Rape and sexual assault are criminal offences in Australia.
Suicide is a tragic act that leaves a trail of devastation behind.
Yet if your child or young person has been watching the latest Netflix series, "13 Reasons Why", they will have been exposed to graphic depictions of rape and sexual assault in some episodes and what Headspace (Australia's national youth mental health foundation) has called risky suicide content.
"People have said the show has triggered their own vulnerabilities and made them consider whether suicide is a possible option for them," Kirsten Douglas, Headspace's national manager of school support said.
Letting our teenagers watch material that makes them consider suicide as an option? Not wise. Studies are still being undertaken to discover the link between youth exposure to suicide and the imitative effect it possibly has. The copycat effect which can occur after youth are exposed to detailed suicide information is alarming and potentially fatal.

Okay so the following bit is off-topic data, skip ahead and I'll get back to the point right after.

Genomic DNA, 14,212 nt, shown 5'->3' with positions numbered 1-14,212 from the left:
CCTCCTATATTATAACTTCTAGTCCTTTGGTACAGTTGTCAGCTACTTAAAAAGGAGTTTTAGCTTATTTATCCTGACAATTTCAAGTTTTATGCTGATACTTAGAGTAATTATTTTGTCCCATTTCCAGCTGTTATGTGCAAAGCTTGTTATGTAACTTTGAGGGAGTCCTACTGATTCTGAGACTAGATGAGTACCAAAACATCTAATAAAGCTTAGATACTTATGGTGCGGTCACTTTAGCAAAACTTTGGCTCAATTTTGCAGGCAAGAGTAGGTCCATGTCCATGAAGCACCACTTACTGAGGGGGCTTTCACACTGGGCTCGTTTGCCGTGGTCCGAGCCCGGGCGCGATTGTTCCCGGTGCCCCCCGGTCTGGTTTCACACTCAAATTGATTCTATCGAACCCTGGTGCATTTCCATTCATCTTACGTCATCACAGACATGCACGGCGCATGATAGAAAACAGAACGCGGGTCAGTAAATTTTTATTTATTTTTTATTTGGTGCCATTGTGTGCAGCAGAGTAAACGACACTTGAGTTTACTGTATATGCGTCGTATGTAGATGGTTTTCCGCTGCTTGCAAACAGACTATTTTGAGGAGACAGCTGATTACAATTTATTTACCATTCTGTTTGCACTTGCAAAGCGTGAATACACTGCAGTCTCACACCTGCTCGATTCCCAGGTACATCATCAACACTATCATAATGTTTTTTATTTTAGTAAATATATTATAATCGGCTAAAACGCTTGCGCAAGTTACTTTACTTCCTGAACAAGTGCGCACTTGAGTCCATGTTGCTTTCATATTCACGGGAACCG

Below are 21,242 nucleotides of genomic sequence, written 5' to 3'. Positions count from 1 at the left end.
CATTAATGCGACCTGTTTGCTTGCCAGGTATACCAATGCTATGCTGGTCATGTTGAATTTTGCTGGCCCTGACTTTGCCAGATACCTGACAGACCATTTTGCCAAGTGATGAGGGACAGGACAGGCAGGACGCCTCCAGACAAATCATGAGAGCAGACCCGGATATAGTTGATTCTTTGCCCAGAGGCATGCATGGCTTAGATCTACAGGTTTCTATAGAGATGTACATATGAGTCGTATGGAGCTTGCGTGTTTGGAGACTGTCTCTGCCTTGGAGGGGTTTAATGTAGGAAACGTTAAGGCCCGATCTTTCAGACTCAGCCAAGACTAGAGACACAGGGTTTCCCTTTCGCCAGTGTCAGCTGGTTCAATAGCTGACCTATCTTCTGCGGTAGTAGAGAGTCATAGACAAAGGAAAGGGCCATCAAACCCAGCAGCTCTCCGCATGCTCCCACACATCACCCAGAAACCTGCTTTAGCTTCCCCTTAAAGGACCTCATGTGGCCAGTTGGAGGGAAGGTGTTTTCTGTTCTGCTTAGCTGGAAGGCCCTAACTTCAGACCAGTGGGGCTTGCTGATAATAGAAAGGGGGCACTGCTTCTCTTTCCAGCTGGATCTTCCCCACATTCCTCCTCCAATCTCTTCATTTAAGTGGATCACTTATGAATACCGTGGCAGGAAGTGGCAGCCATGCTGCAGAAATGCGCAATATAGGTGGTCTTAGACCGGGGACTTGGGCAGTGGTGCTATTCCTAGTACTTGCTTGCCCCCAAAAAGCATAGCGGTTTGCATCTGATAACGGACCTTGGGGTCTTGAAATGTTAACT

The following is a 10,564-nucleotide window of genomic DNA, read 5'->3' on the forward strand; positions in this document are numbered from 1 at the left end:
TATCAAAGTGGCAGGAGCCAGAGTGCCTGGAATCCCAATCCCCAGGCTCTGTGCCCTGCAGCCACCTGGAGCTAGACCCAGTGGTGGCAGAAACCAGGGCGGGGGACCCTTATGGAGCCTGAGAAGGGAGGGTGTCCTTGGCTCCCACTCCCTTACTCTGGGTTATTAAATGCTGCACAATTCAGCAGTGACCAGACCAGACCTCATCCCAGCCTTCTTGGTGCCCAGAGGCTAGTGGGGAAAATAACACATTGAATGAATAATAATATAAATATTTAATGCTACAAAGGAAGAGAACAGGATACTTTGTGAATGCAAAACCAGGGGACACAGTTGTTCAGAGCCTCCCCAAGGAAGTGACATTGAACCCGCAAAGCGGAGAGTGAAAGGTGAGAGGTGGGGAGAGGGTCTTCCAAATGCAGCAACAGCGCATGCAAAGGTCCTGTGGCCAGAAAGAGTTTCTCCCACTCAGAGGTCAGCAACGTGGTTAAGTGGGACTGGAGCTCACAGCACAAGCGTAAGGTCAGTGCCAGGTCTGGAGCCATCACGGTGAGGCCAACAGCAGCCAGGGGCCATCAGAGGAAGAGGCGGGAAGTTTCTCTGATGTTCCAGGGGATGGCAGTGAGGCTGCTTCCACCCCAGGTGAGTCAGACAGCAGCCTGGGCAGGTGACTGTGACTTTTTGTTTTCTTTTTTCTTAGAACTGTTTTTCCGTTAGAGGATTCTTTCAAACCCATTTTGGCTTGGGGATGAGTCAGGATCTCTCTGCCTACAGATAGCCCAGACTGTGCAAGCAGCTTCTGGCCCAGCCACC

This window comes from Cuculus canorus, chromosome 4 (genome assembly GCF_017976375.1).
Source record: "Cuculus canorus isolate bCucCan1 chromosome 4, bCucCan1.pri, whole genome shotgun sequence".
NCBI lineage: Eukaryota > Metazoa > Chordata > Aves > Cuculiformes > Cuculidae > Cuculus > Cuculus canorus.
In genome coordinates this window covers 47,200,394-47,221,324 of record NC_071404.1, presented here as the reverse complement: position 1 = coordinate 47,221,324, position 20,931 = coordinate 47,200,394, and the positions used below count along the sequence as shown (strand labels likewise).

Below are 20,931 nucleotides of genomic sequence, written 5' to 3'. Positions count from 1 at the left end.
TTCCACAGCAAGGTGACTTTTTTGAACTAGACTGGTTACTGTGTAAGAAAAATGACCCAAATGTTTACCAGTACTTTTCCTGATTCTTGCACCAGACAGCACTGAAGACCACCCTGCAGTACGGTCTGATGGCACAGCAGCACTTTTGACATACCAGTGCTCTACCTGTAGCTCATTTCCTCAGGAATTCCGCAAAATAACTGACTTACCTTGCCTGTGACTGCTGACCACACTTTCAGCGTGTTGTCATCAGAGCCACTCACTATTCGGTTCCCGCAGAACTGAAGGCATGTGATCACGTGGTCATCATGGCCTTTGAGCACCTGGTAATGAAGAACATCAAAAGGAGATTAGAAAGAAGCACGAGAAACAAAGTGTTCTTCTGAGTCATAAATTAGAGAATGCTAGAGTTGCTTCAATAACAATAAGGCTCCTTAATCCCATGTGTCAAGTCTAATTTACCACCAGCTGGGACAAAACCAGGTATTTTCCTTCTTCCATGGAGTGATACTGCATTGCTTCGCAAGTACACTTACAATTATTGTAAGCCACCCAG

Yet in the absence of education on the topic or any notable experience working in the field of youth mental health, 24 year old executive producer of the series, Selena Gomez says of teenagers viewing the series:
“They have to see something that’s going to shake them. They have to see something that’s frightening and follow these people. I want them to understand it."
There is no evidence whatsoever to suggest that viewing "graphic depictions of rape and sexual assault" and opening our minds to the option of teen suicide is a mentally healthy practise for any teenager. The question must also be asked, if the show needs to be rated so strongly with warnings given about the distressing nature of the content, if it's healthy material for any adult to be viewing.